Physics 11 – Today it was time again for more peer instruction. I had gone over the basics of projectiles with the class fairly briefly. Somewhat different to how projectiles are covered in BC, I delayed introducing them until after we had done unbalanced forces. At this point students can clearly identify the single force acting on the projectile and how it has constant acceleration downwards, and constant velocity horizontally. Sequenced like this, projectiles do not have any new concepts in them.
This first question required two votes, but the students had almost 100% correct on the second vote. The next question I knew would be more difficult:
The students had only one piece of the puzzle to figure out this question, and a few students picked up on it. Most did not, even after two votes. The concept that helps answer this question is that the time a projectile spends in the air depends on the vertical motion. Specifically, the more vertical distance traveled, the longer the time spent in the air.
I’m continuing to use Plickers for peer instruction, and it is working very well. The software has improved over the past year and the voting appears to be more reliable.
Science 9 – With a bit of luck, the morning before class I came across a nice website about karyotypes from the university of Arizona. The website and its activities have students learn about chromosomes, karyotypes and genetic disorders in an interactive manner. I wouldn’t call this an transformative use of technology, but there’s no question that it was both informative and engaging.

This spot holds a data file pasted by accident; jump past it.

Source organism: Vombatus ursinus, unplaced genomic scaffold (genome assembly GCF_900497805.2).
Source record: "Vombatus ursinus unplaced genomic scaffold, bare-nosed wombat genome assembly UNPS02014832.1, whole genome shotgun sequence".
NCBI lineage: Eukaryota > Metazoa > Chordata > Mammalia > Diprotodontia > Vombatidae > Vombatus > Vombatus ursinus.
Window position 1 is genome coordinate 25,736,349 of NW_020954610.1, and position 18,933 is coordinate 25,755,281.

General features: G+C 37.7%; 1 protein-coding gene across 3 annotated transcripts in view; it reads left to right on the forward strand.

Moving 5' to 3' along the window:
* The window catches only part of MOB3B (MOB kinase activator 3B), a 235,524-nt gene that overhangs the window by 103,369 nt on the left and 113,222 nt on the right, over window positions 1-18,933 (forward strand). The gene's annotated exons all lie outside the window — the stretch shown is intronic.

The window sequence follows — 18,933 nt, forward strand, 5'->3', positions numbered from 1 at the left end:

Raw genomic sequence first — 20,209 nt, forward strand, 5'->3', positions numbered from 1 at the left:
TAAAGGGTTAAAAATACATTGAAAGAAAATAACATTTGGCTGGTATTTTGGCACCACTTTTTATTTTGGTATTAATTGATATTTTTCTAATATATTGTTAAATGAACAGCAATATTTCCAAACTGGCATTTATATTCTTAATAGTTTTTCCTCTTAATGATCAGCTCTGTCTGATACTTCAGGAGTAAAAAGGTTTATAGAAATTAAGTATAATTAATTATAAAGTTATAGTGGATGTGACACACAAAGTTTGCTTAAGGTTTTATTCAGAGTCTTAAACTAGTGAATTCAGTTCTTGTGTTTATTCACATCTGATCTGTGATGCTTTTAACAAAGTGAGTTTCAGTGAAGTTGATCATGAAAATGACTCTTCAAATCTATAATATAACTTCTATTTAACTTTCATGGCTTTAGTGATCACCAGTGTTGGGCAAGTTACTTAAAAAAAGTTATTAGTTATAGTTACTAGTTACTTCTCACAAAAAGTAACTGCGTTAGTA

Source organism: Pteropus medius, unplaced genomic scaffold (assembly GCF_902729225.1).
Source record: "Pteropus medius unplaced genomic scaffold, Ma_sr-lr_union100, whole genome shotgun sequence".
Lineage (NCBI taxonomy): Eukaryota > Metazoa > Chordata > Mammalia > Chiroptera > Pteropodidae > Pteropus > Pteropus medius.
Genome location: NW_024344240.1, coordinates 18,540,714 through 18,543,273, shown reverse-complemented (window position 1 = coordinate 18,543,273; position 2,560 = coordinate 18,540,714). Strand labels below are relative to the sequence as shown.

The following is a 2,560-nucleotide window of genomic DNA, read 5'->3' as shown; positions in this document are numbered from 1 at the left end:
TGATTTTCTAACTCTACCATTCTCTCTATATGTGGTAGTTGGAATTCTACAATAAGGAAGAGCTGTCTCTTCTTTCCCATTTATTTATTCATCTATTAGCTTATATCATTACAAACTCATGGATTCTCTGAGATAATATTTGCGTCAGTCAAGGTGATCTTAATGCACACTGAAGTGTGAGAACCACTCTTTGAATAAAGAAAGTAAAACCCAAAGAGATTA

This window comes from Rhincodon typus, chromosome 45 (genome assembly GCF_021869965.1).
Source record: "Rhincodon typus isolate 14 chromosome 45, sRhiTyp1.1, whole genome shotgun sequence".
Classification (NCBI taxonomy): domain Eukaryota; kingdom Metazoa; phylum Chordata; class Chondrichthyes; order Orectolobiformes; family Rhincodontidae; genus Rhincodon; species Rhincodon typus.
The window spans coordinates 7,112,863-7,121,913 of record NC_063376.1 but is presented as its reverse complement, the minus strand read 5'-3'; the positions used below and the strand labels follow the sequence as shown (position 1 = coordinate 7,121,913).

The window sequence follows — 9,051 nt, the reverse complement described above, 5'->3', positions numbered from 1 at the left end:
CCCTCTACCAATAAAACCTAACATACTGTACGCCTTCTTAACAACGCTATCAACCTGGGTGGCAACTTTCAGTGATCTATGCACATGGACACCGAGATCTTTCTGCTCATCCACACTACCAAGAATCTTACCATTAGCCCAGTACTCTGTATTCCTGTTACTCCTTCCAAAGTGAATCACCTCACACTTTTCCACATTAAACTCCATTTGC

Students are presented with an incomplete karyotype of a patient, and they have to fit the remaining chromosomes into the karyotype. The nice thing about this website is that it is neither java nor flash based. This allowed the students to use their smartphones and tablets. I had to take the classes down to the library however, in order to get wireless internet access.
Once the karyotype is finished the students have to see if they can find what might be wrong with it. Are there any extra chromosomes, missing chromosomes etc. From this, they then can determine what genetic disorder the patient might have.
All in all, it was a really good activity. I finished the class by going around to each student and asking them what they learned during the class. This brief interaction served as way for both formative assessment, and for getting the students to formally summarize the two big ideas they would have learned (matching chromosomes to a karyotype, and determining a genetic disorder from a karyotype).
Science 8 – Today the class learned about different types of electromagnetic radiation. Students were split into groups of 3 or 4, and each group was assigned a spectrum to learn about: radio, microwaves, infrared, visible, ultraviolet, x-ray and gamma rays. Students had two main tasks. First, they summarized the information in the textbook using a 20 word GIST. The idea with the gist is that the text is re-written using exactly 20 words. The reason for using a gist is to promote close reading and determining the most important parts of a section of text. It forces the students to think critically about the text rather than blindly copying words from the textbook to a notebook.
Their second task was to prepare a whiteboard in order to present their findings to the rest of the class. The whiteboards were completed with varying degrees of success. However, most students learned from the presentations: both the content and with improving presentations.
After class I took the GISTS and copied them to give back to the students. These gists can help serve as reference material for the students.